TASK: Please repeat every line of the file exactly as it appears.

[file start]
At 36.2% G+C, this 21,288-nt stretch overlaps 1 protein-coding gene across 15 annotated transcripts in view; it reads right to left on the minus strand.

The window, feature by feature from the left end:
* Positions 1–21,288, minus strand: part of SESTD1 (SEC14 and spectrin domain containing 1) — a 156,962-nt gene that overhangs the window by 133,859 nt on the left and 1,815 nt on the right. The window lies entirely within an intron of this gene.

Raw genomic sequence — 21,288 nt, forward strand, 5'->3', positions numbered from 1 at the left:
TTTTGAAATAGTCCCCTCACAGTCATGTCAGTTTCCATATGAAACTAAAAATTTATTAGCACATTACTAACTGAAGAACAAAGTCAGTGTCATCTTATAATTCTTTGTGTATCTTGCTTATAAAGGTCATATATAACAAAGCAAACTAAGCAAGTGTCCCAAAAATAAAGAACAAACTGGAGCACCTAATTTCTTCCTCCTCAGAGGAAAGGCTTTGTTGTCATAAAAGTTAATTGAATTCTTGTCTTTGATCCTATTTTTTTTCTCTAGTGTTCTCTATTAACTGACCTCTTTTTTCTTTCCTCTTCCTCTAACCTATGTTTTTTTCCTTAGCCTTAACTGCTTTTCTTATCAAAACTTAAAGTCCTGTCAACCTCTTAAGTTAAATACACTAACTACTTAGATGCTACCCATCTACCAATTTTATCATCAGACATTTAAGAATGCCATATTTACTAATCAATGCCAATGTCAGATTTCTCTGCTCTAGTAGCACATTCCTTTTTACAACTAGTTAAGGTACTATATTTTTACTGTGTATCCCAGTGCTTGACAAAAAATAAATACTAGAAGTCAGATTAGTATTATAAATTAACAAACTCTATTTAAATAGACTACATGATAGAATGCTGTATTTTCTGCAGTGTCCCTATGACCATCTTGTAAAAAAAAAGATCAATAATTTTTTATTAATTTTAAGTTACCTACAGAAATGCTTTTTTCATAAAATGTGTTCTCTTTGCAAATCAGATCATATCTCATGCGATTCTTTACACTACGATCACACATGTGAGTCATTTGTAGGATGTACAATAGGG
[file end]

At 36.2% G+C, this 21,288-nt stretch overlaps 1 protein-coding gene across 15 annotated transcripts in view; it reads right to left on the minus strand.

The window, feature by feature from the left end:
* Positions 1–21,288, minus strand: part of SESTD1 (SEC14 and spectrin domain containing 1) — a 156,962-nt gene that overhangs the window by 133,859 nt on the left and 1,815 nt on the right. The window lies entirely within an intron of this gene.

Raw genomic sequence — 21,288 nt, forward strand, 5'->3', positions numbered from 1 at the left:
TTTTGAAATAGTCCCCTCACAGTCATGTCAGTTTCCATATGAAACTAAAAATTTATTAGCACATTACTAACTGAAGAACAAAGTCAGTGTCATCTTATAATTCTTTGTGTATCTTGCTTATAAAGGTCATATATAACAAAGCAAACTAAGCAAGTGTCCCAAAAATAAAGAACAAACTGGAGCACCTAATTTCTTCCTCCTCAGAGGAAAGGCTTTGTTGTCATAAAAGTTAATTGAATTCTTGTCTTTGATCCTATTTTTTTTCTCTAGTGTTCTCTATTAACTGACCTCTTTTTTCTTTCCTCTTCCTCTAACCTATGTTTTTTTCCTTAGCCTTAACTGCTTTTCTTATCAAAACTTAAAGTCCTGTCAACCTCTTAAGTTAAATACACTAACTACTTAGATGCTACCCATCTACCAATTTTATCATCAGACATTTAAGAATGCCATATTTACTAATCAATGCCAATGTCAGATTTCTCTGCTCTAGTAGCACATTCCTTTTTACAACTAGTTAAGGTACTATATTTTTACTGTGTATCCCAGTGCTTGACAAAAAATAAATACTAGAAGTCAGATTAGTATTATAAATTAACAAACTCTATTTAAATAGACTACATGATAGAATGCTGTATTTTCTGCAGTGTCCCTATGACCATCTTGTAAAAAAAAAGATCAATAATTTTTTATTAATTTTAAGTTACCTACAGAAATGCTTTTTTCATAAAATGTGTTCTCTTTGCAAATCAGATCATATCTCATGCGATTCTTTACACTACGATCACACATGTGAGTCATTTGTAGGATGTACAATAGGG